Boston University School of Law
In Oracle v. Google (2015), the Federal Circuit addressed whether the " method header " components of a dominant computer program were uncopyrightable as " merging " with the headers' ideas or function. Google had copied the headers to ease the ability of third-party programmers to interact with Google's Android platform. The court rebuffed the copyrightability challenge; it reasoned that because the plaintiff's expression might have been written in alternative forms, there was no " merger " of idea and expression. But the Oracle court may have been asking the wrong question. In Lotus v. Borland (1995), the owner of a dominant spreadsheet program sought to prevent a new competitor's program from making available a set of " command menu " headers based on the dominant program's menus. The defendant also wrote its own, original command menus, but provided the copied menus as an option to relieve customers who, migrating from the dominant spreadsheet, would otherwise have had a substantial burden to master new terms and rewrite macros. In assessing the legality of the copying in Lotus , the First Circuit started its inquiry not with a question about how the plaintiff's program might have been written, but rather with how the program actually was written. It then identified the menu commands as " methods of operation " because they were necessary to make the actual program.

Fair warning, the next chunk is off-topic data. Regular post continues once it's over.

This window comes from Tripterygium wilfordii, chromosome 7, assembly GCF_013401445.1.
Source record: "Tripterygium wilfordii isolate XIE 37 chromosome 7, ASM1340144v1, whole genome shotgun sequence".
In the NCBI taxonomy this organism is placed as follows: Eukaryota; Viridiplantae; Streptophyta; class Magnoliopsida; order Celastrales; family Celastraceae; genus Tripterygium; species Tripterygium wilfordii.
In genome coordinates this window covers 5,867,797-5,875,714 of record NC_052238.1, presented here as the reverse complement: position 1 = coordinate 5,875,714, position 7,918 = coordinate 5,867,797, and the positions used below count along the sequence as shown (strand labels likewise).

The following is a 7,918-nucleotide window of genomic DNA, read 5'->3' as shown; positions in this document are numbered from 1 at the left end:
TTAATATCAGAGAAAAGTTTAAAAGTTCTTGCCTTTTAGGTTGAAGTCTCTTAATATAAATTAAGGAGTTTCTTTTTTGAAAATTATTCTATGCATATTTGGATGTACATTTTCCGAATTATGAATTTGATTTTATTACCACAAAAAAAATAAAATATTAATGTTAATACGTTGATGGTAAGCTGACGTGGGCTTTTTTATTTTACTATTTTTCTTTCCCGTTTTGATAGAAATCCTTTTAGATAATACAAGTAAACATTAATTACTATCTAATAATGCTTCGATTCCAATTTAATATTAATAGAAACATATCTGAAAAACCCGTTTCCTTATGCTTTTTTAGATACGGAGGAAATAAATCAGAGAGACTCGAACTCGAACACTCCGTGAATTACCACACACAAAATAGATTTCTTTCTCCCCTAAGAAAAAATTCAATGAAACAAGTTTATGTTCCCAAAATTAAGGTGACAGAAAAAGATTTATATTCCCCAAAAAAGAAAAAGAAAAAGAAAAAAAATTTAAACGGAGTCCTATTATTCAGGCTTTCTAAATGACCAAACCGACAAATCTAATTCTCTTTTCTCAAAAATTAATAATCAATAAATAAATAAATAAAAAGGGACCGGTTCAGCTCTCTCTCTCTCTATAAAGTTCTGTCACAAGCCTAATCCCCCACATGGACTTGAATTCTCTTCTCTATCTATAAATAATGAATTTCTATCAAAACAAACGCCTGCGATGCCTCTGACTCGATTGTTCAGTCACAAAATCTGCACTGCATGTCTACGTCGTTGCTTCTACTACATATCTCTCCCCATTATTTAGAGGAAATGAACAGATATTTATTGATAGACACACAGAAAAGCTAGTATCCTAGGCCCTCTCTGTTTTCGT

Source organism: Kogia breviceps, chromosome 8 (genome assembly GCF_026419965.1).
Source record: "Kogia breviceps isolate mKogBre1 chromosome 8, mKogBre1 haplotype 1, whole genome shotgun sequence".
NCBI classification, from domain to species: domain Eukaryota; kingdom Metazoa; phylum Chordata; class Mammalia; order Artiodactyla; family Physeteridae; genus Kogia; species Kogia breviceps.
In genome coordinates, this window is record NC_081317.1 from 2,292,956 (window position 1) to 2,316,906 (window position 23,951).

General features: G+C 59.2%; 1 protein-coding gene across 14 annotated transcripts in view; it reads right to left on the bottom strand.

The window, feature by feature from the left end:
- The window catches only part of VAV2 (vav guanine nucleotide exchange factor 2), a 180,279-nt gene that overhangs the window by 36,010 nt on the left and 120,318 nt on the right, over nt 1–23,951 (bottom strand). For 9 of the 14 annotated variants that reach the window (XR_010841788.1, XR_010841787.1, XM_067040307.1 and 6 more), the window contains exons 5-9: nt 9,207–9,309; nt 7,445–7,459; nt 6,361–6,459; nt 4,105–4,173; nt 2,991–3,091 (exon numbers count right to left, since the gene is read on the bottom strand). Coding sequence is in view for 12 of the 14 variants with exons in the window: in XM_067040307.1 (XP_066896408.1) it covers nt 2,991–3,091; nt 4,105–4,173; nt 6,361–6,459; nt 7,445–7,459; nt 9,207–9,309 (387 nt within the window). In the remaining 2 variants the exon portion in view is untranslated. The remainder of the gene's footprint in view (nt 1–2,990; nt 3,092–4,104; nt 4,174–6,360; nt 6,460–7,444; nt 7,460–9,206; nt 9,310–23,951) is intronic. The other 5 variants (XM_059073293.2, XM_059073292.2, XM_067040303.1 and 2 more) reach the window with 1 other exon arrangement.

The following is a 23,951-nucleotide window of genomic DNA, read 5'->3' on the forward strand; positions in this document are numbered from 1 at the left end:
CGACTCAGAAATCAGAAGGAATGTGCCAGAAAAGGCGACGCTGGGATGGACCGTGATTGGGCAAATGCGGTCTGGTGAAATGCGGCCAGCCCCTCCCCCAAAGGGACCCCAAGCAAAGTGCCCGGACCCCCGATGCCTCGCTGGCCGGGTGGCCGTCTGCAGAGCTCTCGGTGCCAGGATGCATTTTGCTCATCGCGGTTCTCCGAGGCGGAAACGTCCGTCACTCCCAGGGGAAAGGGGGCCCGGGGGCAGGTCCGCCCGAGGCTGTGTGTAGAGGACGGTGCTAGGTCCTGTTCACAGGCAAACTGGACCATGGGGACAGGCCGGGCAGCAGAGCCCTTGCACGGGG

Wendy J. Gordon,
How Oracle Erred: Functionality, Useful Articles, and the Future of Computer Copyright,
Boston University School of Law, Public Law Research Paper
Available at: https://scholarship.law.bu.edu/faculty_scholarship/807